Top 7 Historical Hotspots in Greece

There are countless ancient, historical hotspots in Greece to visit with a deep history stretching back thousands of years. Greece, as the “Cradle of Civilization,” is where you can see famous historical and cultural sites.


Ancient Greece is best known as the birthplace of democracy, artists, well-known philosophers, and researchers. Greece is renowned for its marble, olive oil, feta cheese, honey, and red saffron manufacturing, too.

Today, we can still see the remnants of the ancient Greek civilization. If you are a history buff or someone who loves to see historical sites, Greece is the perfect place for you. Here are 7 historical hotspots you need to visit in Corinth and Sparta in Greece.


Ancient Corinthos or Corinth’s Historical Hotspots

Located at the crossroads between Greece’s mainland and the Peloponnese, between the Saronic Gulf and the Corinthian Gulf, just 84 kilometers from Athens, Corinth was a prominent Greek, Hellenistic, and Roman city.


The Corinth flourished, becoming the administrative capital of Achaea’s Roman province. The town is renowned to New Testament readers for the letters that Apostle Paul addresses to his Christian society. Under Byzantine rule, it enjoyed some prosperity but declined in the later European Middle Ages.

Below are the sites you can visit in the city of Corinth.

Temple of Poseidon

The Temple of Poseidon stands on a craggy spur at Cape Sounion, 70 km south of Athens, which plunges 65 m to the ocean. Photo credits to:

The Temple of Poseidon was built at the ancient port of Sounio in the center of the 5th century BC. It was constructed to honor the sea god Poseidon. Its architecture was innovative in design, a fantastic reminder of its iconic marble pillars.

The Ancient Theater of Isthmia

The theater is located on the slope of a shallow ravine, northeast of the plateau of the Temple of Poseidon. Photo credits to:

This first theater building dates back to the second half of the 5th century BC and is contemporary with the Poseidon Classical Temple and Classical Stadium design.

The theater is located on the slope of a shallow ravine, northeast of the plateau of the Temple of Poseidon.

Stadium of Isthmia

The Stadium is located Southeast of the Temple of Poseidon. Photo credits to:

More recently, the stadium was reconstructed with a length of approximately 181 meters into the current hollow of the previous stadium.

The stadium was once situated southeast of Poseidon’s temple. Unearthed by excavations, there was a sixteen-lane running track at one moment in the old stadium.

Corinth Canal

The Corinth Canal still stands today. Photo credits to:

People have been searching for a more accessible manner to travel from the Korinthian to the Saronic Gulf from ancient times, and vice versa. The Diolkos, a paved road along which ships can be pushed across the isthmus, was created for this purpose. In the old day, Demetrios Poliorketes, Julius Caesar, Caligula, Nero, Herod Atticus, multiple Byzantines, and the Venetians eventually tried desperately to open the canal. Today, the canal still remains.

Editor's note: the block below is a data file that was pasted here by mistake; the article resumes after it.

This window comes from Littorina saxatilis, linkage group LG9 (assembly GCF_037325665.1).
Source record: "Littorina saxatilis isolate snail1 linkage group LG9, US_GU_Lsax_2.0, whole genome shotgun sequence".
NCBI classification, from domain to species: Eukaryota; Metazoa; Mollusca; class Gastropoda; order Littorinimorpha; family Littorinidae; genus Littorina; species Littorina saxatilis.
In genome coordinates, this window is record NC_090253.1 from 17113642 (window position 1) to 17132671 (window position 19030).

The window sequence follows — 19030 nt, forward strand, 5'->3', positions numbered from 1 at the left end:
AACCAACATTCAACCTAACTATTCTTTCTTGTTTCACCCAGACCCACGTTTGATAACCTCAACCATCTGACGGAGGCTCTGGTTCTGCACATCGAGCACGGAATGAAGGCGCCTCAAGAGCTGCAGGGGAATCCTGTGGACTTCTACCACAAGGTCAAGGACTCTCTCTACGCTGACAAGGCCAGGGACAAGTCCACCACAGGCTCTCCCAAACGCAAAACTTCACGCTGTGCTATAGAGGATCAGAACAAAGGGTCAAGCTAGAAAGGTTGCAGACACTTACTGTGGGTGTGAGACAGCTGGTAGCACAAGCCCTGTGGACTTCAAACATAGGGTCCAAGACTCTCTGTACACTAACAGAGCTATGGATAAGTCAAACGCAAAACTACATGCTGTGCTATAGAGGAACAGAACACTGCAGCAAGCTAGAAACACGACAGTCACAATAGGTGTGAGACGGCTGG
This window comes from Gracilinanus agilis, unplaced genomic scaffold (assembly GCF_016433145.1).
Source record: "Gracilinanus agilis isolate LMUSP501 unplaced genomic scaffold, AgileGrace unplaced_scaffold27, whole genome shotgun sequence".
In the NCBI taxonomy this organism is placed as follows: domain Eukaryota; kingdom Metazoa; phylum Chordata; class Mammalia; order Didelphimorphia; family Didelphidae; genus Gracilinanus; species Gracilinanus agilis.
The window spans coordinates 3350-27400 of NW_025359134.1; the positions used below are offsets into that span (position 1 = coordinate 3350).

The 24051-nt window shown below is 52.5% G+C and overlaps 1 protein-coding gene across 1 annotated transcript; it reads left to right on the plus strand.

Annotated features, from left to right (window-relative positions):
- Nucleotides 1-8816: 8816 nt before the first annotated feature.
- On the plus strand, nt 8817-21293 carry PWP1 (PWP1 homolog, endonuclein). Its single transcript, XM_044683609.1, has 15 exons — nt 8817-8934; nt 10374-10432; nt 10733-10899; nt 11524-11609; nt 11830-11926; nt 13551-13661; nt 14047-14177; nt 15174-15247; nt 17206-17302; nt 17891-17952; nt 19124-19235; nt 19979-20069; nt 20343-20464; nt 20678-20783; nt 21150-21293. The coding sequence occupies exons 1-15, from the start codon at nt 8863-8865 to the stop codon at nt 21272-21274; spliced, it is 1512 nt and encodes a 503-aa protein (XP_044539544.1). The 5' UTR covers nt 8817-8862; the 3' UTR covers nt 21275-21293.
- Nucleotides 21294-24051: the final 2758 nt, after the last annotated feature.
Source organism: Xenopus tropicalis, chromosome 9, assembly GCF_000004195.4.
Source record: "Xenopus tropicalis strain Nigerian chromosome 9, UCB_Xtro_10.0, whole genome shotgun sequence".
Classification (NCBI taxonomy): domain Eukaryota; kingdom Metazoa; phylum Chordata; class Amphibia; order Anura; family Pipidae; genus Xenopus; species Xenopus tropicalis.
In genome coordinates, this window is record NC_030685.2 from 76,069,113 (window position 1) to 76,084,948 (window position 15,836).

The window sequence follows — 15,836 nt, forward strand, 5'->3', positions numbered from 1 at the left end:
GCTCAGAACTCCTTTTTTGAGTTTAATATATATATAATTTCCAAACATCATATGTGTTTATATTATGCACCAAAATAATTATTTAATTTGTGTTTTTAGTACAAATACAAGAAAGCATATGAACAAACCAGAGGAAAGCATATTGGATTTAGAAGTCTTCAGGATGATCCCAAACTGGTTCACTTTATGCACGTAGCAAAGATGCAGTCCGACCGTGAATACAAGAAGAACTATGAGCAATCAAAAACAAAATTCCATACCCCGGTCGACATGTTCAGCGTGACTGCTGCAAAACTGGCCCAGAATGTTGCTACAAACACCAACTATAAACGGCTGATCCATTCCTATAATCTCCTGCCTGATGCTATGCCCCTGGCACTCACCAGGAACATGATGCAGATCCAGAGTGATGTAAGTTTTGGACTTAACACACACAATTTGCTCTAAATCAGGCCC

The Ancient Corinth has a lot to offer. Today, tourists never miss the chance to visit these sites because of their beauty, but also because of how much they resembles history and early civilization. Corinth is something you shouldn’t miss!

Sparta’s Historical Hotspots

Sparta was a warrior society in ancient Greece that reached the height of its power after defeating rival city-state Athens in the Peloponnesian War (431-404 B.C.). Spartan culture became a cultural center of loyalty to the state and military service.

Sparta, also known as Lacedaemon, was an ancient Greek city-state situated mainly in Southern Greece’s present-day region known as Laconia. Sparta’s population consisted of three primary groups: the full-fledged Spartans or Spartans; the Helots or serfs/slaves; and the Perioeci, who were neither slaves nor citizens.

Here are the historical hot spots you need to see in Sparta.

Archaeological Museum

Hellenistic and Roman Sparta’s beautiful mosaics are also on display in the museum today. Photo credits to:

This enjoyable archeological museum is the home of old-style buildings and artifacts from the illustrious past of Sparta. Look for the kind of votive sickles devoted to Artemis Orthia by Spartan children.

There may also be reliefs depicting Helen and Menelaus, bronze and lead votive figures, heads and torsos of different deities, a head-and-torso named King Leonidas, a wonderful razor-backed wild boar, votive terracotta masks, and grave stelae. Hellenistic and Roman Sparta’s beautiful mosaics are also on display today.

Pantanassa Monastery

The Pantanassa Monastery is located in Mystras, an archaeological site close to Sparti, in the region of Laconia. Photo credits to:

The Monastery of Pantanassa is a monastery in Mystras, Greece. It was established and devoted in September 1428 by a chief minister of the Morea’s late Byzantine Despotate, John Frankopoulos. It is the only permanently inhabited monastery on the site. It is now inhabited by nuns who offer hospitality.

Sanctuary of Artemis Orthia

The sanctuary was constructed back in the 9th century BCE. Photo credits to:

Built just northeast of Sparta, this place where Artemis Orthia’s sanctuary stood for millennia has been a sacred place.

It appears that the earliest shrine was constructed back in the 9th century BCE, based on the kind of pottery discovered at the deepest stages of excavation. The real temple, however, was built around 700 BCE and then reconstructed several times. Artemis was a popular Greek goddess worshipped throughout Greek towns. She was connected with hunting, and in particular, with nature.


Greece is not only for beautiful beaches and villas, but also a hub for learning, knowledge, and history. Ready to pack your bags and fly to Greece? Plan your visit and have an authentic Greek experience!